(1) "Ho! Everyone who thirsts,
Come to the waters;
And you who have no money,
Come, buy and eat.
Yes, come, buy wine and milk
Without money and without price.
(2) Why do you spend money for what is not bread,
And your wages for what does not satisfy?
Listen carefully to Me, and eat what is good,
And let your soul delight itself in abundance.
(3) Incline your ear, and come to Me.
Hear, and your soul shall live;
And I will make an everlasting covenant with you—
The sure mercies of David.
(4) Indeed I have given him as a witness to the people,
A leader and commander for the people.
(5) Surely you shall call a nation you do not know,
And nations who do not know you shall run to you,
Because of the LORD your God,
And the Holy One of Israel;
For He has glorified you."
(6) Seek the LORD while He may be found,
Call upon Him while He is near.
(7) Let the wicked forsake his way,
And the unrighteous man his thoughts;
Let him return to the LORD,
And He will have mercy on him;
And to our God,
For He will abundantly pardon.
(8) "For My thoughts are not your thoughts,
Nor are your ways My ways," says the LORD.
(9) 'For as the heavens are higher than the earth,
So are My ways higher than your ways,
And My thoughts than your thoughts.
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This paragraph presents an overall and continuous solution to this weakness in the lives of the converted. First, notice that this paragraph is in the form of a command. It is not a mere suggestion but a direct charge from our Creator. As the reference to David indicates, it is addressed to His people, so His audience already knows Him to some degree. The word "return" (verse 7) confirms this, indicating that He and they already have a relationship, but those He is speaking to have lost some resolve and drifting apart has occurred.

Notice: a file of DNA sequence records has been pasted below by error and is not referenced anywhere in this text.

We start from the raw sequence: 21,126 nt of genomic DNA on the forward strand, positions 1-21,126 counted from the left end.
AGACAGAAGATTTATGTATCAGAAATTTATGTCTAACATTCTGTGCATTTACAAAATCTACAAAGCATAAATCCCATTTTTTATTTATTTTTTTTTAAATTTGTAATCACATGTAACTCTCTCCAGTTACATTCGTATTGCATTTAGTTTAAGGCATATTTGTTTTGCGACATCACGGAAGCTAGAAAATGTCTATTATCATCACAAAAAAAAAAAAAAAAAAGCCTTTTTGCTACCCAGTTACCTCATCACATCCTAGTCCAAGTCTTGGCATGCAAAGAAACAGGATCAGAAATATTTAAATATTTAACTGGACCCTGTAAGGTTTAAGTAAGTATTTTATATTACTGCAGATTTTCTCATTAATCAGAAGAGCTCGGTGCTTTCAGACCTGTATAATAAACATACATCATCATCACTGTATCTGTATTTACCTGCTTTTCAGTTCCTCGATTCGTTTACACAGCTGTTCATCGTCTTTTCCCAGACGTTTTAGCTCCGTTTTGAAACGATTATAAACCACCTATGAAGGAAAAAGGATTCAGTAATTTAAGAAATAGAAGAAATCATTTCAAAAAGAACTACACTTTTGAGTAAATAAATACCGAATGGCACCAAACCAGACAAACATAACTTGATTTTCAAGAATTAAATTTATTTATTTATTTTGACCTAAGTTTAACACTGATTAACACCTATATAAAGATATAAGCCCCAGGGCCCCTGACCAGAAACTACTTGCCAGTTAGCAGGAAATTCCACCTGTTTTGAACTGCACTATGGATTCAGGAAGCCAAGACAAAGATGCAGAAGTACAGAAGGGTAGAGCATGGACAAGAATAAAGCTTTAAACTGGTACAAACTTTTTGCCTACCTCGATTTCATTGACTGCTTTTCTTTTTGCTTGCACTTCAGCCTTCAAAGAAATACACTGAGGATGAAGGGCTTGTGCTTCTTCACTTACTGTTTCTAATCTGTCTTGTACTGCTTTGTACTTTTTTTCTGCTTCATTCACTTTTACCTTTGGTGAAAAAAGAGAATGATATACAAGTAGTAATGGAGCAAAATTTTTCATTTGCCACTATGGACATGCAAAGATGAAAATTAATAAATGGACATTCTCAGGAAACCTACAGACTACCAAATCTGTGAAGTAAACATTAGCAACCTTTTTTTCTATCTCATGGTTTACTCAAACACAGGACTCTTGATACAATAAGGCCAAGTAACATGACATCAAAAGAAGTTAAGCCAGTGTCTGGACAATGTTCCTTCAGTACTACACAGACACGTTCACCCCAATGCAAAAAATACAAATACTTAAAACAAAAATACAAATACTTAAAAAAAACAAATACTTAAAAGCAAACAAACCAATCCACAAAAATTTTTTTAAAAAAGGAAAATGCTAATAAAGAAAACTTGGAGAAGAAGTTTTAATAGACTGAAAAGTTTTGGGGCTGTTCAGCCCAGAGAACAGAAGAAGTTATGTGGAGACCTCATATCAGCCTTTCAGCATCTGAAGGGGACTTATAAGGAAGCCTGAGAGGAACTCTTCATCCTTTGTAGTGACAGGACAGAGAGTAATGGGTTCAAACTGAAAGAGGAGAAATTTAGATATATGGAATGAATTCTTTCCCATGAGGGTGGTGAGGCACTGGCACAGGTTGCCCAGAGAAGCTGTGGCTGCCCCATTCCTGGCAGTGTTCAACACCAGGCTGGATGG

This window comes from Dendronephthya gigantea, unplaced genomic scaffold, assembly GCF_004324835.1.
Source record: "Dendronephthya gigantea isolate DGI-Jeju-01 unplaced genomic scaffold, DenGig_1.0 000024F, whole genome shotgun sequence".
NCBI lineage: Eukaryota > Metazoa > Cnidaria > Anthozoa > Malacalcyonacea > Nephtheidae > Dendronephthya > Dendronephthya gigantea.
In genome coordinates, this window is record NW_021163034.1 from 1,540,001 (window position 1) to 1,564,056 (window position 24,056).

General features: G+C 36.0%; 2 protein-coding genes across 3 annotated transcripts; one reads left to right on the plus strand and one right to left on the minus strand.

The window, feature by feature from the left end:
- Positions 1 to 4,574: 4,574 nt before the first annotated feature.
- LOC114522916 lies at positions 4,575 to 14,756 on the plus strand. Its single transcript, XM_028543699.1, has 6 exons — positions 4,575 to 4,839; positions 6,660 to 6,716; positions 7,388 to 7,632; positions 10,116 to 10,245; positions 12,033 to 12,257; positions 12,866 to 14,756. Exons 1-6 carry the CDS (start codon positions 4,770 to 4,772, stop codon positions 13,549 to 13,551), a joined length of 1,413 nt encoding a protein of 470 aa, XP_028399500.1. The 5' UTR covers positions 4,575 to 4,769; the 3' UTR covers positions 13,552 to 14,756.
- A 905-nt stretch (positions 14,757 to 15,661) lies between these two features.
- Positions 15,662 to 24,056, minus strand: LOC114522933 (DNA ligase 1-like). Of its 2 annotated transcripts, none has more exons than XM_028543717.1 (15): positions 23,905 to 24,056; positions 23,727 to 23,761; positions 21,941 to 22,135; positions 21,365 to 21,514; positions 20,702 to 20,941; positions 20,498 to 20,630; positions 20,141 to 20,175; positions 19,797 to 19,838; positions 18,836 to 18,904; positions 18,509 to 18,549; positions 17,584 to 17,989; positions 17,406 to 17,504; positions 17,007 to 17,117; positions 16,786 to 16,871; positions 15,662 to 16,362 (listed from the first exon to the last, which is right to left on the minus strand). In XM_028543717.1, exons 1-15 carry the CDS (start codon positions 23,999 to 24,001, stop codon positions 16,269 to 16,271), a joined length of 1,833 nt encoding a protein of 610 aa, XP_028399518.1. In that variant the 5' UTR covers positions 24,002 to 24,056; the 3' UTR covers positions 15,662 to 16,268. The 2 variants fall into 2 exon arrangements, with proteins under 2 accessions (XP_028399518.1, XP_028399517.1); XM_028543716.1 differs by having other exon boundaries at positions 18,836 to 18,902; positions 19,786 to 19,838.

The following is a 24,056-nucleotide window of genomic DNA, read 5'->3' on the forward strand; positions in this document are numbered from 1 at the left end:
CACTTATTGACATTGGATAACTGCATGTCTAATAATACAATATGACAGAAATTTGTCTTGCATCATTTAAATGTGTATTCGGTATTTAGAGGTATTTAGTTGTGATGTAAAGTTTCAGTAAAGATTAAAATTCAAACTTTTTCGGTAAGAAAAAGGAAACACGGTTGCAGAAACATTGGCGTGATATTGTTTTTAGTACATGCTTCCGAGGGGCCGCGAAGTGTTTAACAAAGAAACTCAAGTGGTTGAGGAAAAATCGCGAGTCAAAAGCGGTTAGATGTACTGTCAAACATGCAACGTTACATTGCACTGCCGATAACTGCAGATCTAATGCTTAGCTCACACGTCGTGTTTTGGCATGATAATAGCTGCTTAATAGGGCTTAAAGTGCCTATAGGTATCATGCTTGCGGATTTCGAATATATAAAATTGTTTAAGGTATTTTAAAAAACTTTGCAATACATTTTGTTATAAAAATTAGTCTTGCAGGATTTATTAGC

The mention of David appears in verses 3-4. When this was written, David had been dead for about 250 years, so this inclusion inserts some symbolism and moves the time-setting, making it a prophecy that fits it into the end time as well as Isaiah's lifetime. David is a type of Jesus Christ in His office as King, which further confirms that God is commanding this of those who already know and have a relationship with Him. Not only have these people drifted away, but they are also not making the effort to "seek" Him to strengthen the relationship.
The responsibility of those who have made the covenant with Him to seek Him is thus not that of striving to find Him in order to establish a relationship as a relationship already exists. Rather, it is seeking Him in order to be like Him and become more fully intimate with His will.
Verses 1-3 remind us that our relationship with Him is not without cost. This paragraph begins with an urgent command: "Come!" The sense is that paying the cost of seeking is obligatory if the relationship is to continue.
We need to understand our position here. God not only loves us, but He also greatly desires us to be in His Kingdom. At the same time, He wants us to show voluntarily that we desire the relationship. In addition, to reinforce our obligation, we must grasp and fully accept that He has every legal right to command us to do this.
In Isaiah 55:1-3, our part in this relationship is clearly not costly in terms of money, but it is in terms of our lives and how we spend them. Our lives must be lived by faith in the One who redeemed us. Paul describes the Christian life as a living sacrifice (Romans 12:1).
— John W. Ritenbaugh